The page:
--> Abstract: Recognition of Lowstand Wedges, Paleokarst Reservoirs, and Drownings--Insights from Seismic Modeling and Outcrop Studies, by C. Robertson Handford; #90953 (1995).

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Abstract: Recognition of Lowstand Wedges, Paleokarst Reservoirs, and Drownings--Insights from Seismic Modeling and Outcrop Studies

C. Robertson Handford

Exploration is increasingly dependent upon obtaining credible stratigraphic interpretations of seismic data. With respect to carbonate platforms, two of the most important seismic-imaging and interpretation problems are (1) distinguishing between lowstand unconformities and drowning unconformities, and (2) recognizing paleokarst reservoirs.

Lowstand unconformities vs. drowning unconformities. Many contend that onlapping wedges of strata above sequence boundaries but below the previous shelf break comprise the lowstand systems tract. An alternative view is that onlapping wedges do not record sea level falls, but instead chronicle sea level rises and platform demise. A key issue is whether the observed stratal discordance and onlap patterns seen in outcrops and in seismic lines are unique to either hypothesis, or could both hypotheses be correct for certain platforms? Outcrop studies have shown that some platforms have suffered from lowstand exposure and drowning during a sea level fall and rise. A Mississippian carbonate ramp exposed along the southern margin of North America is flanked by a siliciclastic lowstand wedge a d overlain by a drowning succession of black shales. This dual history of lowstand exposure and drowning formed two baselap surfaces, which lie so close to each other on the shelf that seismic dissemination is almost impossible. The paradox is that although the ramp was terminated by drowning, the visible seismic baselap was due to lowstand exposure.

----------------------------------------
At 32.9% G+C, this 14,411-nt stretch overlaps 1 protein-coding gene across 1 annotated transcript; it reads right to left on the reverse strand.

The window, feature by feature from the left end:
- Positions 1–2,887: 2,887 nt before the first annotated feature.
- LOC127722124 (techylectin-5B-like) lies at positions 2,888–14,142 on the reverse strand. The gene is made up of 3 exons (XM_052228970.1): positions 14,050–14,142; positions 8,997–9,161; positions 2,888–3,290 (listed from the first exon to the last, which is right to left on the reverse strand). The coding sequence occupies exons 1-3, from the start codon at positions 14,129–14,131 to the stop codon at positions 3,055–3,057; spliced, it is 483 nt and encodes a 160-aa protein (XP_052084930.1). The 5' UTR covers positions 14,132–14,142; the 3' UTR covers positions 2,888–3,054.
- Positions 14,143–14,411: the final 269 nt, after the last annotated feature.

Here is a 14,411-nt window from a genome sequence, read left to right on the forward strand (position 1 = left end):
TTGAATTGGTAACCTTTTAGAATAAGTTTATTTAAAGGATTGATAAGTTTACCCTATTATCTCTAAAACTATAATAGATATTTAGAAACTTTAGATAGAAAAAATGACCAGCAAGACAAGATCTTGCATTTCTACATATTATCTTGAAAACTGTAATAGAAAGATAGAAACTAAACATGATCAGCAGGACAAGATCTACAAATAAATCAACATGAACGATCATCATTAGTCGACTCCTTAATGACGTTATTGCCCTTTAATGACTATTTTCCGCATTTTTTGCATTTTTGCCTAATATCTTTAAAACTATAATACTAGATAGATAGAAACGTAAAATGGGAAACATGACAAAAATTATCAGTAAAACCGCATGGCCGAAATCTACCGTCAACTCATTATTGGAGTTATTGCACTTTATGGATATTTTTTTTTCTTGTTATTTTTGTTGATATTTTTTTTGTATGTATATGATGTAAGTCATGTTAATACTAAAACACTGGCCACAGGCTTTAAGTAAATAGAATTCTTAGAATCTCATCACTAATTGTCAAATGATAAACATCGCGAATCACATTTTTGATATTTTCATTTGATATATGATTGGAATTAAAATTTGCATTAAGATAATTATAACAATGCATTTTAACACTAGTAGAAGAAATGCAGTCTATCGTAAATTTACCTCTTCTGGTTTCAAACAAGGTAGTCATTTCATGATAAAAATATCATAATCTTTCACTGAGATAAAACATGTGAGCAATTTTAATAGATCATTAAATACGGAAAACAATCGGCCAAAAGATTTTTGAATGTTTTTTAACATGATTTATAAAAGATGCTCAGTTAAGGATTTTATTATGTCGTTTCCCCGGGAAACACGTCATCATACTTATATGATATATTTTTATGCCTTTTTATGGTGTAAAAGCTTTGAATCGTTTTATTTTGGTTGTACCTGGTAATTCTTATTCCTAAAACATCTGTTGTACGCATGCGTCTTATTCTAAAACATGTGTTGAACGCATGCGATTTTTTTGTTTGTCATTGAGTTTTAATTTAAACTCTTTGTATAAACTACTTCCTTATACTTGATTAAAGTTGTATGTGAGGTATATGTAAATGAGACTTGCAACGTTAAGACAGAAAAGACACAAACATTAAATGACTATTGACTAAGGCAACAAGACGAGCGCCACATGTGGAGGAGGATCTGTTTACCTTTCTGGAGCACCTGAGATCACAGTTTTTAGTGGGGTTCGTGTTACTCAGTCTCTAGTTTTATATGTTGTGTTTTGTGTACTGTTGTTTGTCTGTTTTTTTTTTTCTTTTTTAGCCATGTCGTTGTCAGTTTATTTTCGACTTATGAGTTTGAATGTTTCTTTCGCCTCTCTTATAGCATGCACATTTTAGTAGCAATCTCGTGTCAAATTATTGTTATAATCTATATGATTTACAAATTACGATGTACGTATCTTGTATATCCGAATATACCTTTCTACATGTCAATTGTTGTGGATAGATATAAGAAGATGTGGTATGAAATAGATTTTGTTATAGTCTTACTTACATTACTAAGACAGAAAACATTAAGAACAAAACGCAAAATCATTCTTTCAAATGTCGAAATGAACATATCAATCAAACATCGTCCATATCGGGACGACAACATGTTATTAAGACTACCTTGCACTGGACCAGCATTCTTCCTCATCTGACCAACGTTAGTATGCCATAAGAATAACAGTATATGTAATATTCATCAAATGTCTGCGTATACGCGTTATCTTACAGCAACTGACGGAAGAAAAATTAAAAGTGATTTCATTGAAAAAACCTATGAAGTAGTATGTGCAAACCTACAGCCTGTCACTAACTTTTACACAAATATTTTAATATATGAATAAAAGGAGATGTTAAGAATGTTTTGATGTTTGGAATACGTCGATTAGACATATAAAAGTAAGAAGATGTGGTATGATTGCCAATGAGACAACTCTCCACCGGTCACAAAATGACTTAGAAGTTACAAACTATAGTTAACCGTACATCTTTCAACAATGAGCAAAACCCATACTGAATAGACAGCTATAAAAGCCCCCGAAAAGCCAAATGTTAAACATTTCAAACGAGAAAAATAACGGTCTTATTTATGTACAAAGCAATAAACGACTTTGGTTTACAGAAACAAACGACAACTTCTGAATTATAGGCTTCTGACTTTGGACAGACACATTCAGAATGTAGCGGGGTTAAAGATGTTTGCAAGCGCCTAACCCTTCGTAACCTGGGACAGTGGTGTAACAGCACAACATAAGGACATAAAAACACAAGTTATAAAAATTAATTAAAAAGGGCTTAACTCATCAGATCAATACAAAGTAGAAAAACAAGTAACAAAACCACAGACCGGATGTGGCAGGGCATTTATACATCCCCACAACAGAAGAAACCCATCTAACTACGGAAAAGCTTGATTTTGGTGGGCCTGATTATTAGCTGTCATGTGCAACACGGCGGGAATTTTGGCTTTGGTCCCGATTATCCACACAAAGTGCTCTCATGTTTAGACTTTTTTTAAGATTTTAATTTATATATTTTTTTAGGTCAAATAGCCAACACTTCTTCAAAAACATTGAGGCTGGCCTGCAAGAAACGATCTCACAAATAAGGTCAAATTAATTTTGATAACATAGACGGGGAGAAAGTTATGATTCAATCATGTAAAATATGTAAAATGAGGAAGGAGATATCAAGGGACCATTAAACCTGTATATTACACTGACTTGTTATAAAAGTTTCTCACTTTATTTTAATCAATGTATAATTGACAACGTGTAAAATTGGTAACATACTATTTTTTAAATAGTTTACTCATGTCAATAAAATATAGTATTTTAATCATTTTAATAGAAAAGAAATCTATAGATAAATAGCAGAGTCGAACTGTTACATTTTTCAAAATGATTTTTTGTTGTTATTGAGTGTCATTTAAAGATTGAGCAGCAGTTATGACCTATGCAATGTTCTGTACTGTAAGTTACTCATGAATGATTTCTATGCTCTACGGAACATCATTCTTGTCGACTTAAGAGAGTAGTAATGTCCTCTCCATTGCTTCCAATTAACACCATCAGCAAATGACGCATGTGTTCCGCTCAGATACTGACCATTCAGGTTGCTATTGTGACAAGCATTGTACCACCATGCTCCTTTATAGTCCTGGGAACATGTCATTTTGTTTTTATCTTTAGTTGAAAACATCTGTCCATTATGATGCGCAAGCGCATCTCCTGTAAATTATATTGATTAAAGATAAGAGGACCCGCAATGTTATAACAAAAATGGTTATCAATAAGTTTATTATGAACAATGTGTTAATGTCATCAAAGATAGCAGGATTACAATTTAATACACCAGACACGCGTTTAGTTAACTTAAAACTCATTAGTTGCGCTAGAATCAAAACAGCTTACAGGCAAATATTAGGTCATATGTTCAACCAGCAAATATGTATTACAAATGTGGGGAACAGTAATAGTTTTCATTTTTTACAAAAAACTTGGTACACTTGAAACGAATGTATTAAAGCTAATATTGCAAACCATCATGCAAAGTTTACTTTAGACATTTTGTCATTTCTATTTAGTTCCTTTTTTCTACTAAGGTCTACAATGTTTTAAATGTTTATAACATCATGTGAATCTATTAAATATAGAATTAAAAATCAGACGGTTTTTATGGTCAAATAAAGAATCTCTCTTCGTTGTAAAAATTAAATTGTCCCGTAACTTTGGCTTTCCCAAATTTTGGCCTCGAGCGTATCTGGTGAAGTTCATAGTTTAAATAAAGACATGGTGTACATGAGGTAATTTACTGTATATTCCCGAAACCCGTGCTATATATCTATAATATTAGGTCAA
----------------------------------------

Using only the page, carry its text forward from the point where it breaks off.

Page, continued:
Predicting paleokarst reservoirs. Numerous large fields around the world produce from carbonate reservoirs with a moderate to strong paleokarst overprint. Their discoveries, however, were structurally driven and rarely based upon predrill knowledge of paleokarst systems. In fact, there has been little effort to determine how to recognize paleocave systems in seismic reflection data. To narrow this gap, the sedimentary fill and stratal geometries of modern cave systems were examined and modeled seismically. The models show a passage from continuous reflections in the undisturbed country rock to discontinuous reflections inclined toward the cavern core. Velocity pull-ups and pull-downs are significant where velocity and density contrasts between the country rock and

collapsed chamber are important. Similar reflection character may be visible in high-resolution 2-D and 3-D data and could help delineate paleocave reservoirs.

AAPG Search and Discovery Article #90953©1995-1996 AAPG Distinguished Lecturers